Strike at IKEA store in Massachusetts

Workers at the Stoughton, Massachusetts IKEA store on November 16 held a one-day strike after IKEA management refused to recognize their union.

“Instead of doing what’s right, IKEA has chosen to fight hard-working employees,” said Chris DeAngelo, one of the striking workers. “That is wrong. All we want is the chance to earn a better life. We wish IKEA would honor its own policy and respect workers’ rights.”

The strike took place in the store’s Good Flow In Department, the department responsible for implementing IKEA’s business strategy of getting goods from suppliers to store shelves as quickly as possible.

As a result of the strike, newly arrived goods remained unloaded in trucks outside the store.

In a media release, the workers’ union, United Food and Commercial Workers (UFCU), said that the strike shut down normal store operations.

The strike began Monday morning at 2:00 A.M. when the workers walked off their jobs and began picketing the store.

The previous week, workers in the Good Flow In department presented a union authorization petition signed by 75 percent of the department’s 33 workers and requested that management recognize their union and bargain collectively.

At that point, IKEA could have acknowledged that an overwhelming majority of the department’s workers wanted a union and wanted to bargain collectively over wages and working conditions.

Instead, the company refused, sparking the strike,

IKEA, a company based in Sweden with stores and distribution centers all over the world, promotes itself as a socially responsible corporation committed to social and environmental justice.

IKEA’s internal code of conduct states that employees have the right join a union of their choice and bargain collectively, but IKEA management in Stoughton has actively worked to prevent workers from joining a union.

“The (strike action) highlights a failure to follow IKEA Group policies, which explicitly state support for the right of workers to bargain collectively and join a union of their choice in the company’s internal code of conduct,” said UFCW’s media statement.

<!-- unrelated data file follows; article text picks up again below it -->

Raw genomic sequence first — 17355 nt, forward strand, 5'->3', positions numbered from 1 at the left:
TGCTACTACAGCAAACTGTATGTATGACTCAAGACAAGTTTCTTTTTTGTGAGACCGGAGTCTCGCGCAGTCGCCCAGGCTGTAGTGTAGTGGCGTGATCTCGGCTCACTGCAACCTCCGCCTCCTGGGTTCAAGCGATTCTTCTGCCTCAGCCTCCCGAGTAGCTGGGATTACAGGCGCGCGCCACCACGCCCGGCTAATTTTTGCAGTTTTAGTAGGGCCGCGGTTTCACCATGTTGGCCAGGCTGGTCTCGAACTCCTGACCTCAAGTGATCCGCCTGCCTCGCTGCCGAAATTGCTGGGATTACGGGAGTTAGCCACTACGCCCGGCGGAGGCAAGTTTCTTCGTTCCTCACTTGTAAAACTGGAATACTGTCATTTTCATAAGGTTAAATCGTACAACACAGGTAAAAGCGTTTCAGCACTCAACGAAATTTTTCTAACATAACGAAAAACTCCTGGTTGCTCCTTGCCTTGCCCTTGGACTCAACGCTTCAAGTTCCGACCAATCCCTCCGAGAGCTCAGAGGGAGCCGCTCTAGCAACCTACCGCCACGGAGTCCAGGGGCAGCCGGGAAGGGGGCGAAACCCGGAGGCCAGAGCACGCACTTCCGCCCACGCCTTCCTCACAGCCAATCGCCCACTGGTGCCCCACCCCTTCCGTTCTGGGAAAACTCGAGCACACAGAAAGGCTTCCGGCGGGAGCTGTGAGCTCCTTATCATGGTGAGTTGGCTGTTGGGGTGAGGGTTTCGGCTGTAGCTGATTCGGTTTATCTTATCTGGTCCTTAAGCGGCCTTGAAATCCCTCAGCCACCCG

IKEA’s anti-union actions began almost as soon as the workers began talking about forming a union.

In June, the National Labor Relations board charged IKEA with interfering with the Stoughton workers organizing attempts.

“My co-workers and I came together to make IKEA better because we love our jobs and we believe in the company’s values,” said IKEA worker Nancy Goetz in June after the NLRB charged IKEA. “In other countries, IKEA works collaboratively with the workers’ unions to solve problems. I never thought that IKEA would allow supervisors to intimidate and interrogate us. I expected more from IKEA. I expected that my rights would be respected.”

In October, the NLRB reached a settlement with IKEA that required the company to post information on the store’s premises informing workers of their right to join a union.

One of the grievances that led to the union organizing campaign is the lack of  job security at the store.

“I’ve been here for two years, and I’ve seen them fire a lot of people for no reason,” said Veronica Cabral to the Brockton Enterprise. “I want job security because I have a family to take care of.”

Workers consider the company’s arbitrary attendance policy that does little to recognize family and life commitments outside of work as the main culprit for the many unfair firings at the store.

Shawn Morrison told the Enterprise that minor violations of the attendance policy can easily mount up and lead to a worker being fined.

To make matters worse, a fired worker has no right to appeal the firing even if it is capricious and without merit.

The Stoughton IKEA workers are the first workers at an IKEA store in the US to join a union.

Workers at IKEA’s furniture plant in Danville, Virginia and at two IKEA distribution centers–one in Perryville, Maryland and the other in Savannah, Georgia–have joined the International Association of Machinists and Aerospace Workers.

Truthout reports that workers IKEA stores in College Park, Maryland and Seattle, Washington are also trying to form unions and that in response to these organizing drives, IKEA has hired Jackson Lewis, the most prominent union avoidance firm in the US.


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